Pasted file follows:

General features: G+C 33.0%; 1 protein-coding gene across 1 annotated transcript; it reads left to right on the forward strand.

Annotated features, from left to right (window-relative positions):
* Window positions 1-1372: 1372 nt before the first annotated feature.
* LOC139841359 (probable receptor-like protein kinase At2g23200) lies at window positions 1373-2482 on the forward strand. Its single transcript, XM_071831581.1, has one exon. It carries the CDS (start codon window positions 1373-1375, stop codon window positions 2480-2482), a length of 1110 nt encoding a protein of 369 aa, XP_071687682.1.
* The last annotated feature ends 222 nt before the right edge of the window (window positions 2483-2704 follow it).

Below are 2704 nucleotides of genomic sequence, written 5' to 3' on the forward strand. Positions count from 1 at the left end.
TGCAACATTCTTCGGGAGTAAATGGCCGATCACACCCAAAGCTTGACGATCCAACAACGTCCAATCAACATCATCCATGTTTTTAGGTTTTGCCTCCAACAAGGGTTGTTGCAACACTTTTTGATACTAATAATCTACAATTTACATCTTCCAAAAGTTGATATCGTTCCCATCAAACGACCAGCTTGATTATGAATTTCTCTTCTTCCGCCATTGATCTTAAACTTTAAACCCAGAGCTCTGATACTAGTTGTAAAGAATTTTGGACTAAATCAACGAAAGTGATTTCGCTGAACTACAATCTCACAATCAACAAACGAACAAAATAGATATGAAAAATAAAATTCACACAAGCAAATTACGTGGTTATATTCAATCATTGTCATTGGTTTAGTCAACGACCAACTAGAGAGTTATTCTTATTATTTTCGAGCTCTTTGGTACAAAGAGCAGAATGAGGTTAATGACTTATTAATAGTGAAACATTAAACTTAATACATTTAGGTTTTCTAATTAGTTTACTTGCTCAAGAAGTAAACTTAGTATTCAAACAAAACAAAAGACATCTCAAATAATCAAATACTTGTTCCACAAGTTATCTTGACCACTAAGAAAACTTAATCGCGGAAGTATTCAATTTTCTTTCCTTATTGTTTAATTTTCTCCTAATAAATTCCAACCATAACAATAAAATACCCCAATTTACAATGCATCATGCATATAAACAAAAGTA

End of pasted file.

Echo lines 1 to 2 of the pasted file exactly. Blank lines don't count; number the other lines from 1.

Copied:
General features: G+C 33.0%; 1 protein-coding gene across 1 annotated transcript; it reads left to right on the forward strand.

Annotated features, from left to right (window-relative positions):